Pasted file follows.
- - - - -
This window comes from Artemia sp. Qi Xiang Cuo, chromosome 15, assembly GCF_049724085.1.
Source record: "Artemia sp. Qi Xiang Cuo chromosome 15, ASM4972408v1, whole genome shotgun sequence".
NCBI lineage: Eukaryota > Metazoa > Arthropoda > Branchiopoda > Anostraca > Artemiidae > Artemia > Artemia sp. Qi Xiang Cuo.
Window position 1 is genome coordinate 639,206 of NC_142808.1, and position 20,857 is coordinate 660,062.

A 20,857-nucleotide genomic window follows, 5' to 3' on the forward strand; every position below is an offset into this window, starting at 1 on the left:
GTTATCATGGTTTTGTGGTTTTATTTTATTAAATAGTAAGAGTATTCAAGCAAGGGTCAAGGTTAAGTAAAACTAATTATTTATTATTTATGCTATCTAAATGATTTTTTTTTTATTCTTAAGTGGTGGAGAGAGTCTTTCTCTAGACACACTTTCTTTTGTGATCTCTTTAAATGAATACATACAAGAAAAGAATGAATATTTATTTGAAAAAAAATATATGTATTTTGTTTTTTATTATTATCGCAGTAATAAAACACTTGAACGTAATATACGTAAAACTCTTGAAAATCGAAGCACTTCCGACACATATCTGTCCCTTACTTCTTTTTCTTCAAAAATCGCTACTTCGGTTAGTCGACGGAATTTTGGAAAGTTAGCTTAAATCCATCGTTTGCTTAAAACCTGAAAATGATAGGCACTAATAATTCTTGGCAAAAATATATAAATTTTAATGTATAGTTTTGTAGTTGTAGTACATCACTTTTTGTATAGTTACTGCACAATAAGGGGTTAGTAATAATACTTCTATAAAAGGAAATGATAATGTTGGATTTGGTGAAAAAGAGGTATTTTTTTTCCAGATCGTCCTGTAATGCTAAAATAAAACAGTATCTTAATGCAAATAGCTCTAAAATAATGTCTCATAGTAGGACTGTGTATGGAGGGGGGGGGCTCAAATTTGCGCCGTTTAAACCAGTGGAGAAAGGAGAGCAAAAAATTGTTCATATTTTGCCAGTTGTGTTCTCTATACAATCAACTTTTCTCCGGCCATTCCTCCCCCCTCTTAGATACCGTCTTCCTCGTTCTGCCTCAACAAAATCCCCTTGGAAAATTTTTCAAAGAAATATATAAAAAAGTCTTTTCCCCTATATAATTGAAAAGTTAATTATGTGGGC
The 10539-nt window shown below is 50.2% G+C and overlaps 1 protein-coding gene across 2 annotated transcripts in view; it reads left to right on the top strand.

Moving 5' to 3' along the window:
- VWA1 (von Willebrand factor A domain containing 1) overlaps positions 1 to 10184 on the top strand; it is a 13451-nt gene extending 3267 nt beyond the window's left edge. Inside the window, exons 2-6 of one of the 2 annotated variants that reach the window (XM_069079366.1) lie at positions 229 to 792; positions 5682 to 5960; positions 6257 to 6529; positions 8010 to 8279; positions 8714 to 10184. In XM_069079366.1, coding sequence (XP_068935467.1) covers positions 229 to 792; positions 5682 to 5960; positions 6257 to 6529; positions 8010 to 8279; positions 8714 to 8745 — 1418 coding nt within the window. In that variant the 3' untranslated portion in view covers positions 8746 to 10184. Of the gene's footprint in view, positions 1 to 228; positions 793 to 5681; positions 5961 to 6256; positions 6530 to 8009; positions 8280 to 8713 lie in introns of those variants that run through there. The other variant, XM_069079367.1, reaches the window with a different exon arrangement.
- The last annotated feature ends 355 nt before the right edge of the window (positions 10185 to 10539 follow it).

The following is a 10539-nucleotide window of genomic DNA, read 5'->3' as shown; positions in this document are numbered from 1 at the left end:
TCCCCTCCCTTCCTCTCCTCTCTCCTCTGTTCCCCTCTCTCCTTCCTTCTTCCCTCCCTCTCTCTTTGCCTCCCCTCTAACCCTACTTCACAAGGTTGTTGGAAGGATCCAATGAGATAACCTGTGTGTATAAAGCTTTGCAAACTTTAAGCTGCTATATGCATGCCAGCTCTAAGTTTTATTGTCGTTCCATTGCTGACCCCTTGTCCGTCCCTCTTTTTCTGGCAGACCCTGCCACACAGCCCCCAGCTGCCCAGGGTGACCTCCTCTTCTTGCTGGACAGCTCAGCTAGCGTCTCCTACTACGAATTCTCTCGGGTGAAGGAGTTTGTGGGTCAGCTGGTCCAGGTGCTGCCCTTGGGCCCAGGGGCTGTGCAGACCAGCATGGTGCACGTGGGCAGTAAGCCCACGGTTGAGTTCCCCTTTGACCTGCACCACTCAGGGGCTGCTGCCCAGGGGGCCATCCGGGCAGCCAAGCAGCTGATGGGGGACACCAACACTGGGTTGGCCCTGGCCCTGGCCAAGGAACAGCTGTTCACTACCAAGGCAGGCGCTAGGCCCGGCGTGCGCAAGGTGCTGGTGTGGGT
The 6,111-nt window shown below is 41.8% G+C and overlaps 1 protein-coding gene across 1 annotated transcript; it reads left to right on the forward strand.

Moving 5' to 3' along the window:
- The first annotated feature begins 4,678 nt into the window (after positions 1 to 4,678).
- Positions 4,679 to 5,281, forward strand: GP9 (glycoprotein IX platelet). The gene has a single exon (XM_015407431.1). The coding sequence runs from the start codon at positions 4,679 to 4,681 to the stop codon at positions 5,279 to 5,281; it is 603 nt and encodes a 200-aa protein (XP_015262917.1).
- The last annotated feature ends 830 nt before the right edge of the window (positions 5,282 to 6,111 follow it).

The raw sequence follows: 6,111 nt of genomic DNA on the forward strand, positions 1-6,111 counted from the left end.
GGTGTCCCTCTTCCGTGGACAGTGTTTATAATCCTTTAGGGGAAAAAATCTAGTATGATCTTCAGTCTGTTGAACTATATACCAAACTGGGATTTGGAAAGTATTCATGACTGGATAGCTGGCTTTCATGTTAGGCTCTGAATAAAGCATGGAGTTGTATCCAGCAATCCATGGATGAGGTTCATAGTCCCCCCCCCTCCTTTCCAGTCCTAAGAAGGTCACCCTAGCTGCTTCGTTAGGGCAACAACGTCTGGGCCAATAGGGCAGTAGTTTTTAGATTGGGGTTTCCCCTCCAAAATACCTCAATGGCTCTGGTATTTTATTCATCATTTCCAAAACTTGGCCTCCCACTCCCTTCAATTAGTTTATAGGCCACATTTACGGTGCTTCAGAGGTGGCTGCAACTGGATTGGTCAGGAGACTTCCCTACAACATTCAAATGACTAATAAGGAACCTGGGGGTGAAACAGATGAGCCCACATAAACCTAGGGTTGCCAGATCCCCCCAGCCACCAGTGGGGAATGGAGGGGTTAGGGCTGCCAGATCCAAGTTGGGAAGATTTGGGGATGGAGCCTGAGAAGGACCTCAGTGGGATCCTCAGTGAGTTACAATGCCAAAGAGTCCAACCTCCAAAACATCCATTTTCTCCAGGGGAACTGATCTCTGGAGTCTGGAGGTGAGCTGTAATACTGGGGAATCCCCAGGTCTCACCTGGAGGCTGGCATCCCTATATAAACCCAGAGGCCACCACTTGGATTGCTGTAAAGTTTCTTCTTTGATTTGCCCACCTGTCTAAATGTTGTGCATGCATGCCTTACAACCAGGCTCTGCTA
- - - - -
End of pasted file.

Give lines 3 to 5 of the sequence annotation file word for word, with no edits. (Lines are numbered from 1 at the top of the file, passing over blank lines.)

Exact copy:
NCBI lineage: Eukaryota > Metazoa > Arthropoda > Branchiopoda > Anostraca > Artemiidae > Artemia > Artemia sp. Qi Xiang Cuo.
Window position 1 is genome coordinate 639,206 of NC_142808.1, and position 20,857 is coordinate 660,062.

A 20,857-nucleotide genomic window follows, 5' to 3' on the forward strand; every position below is an offset into this window, starting at 1 on the left: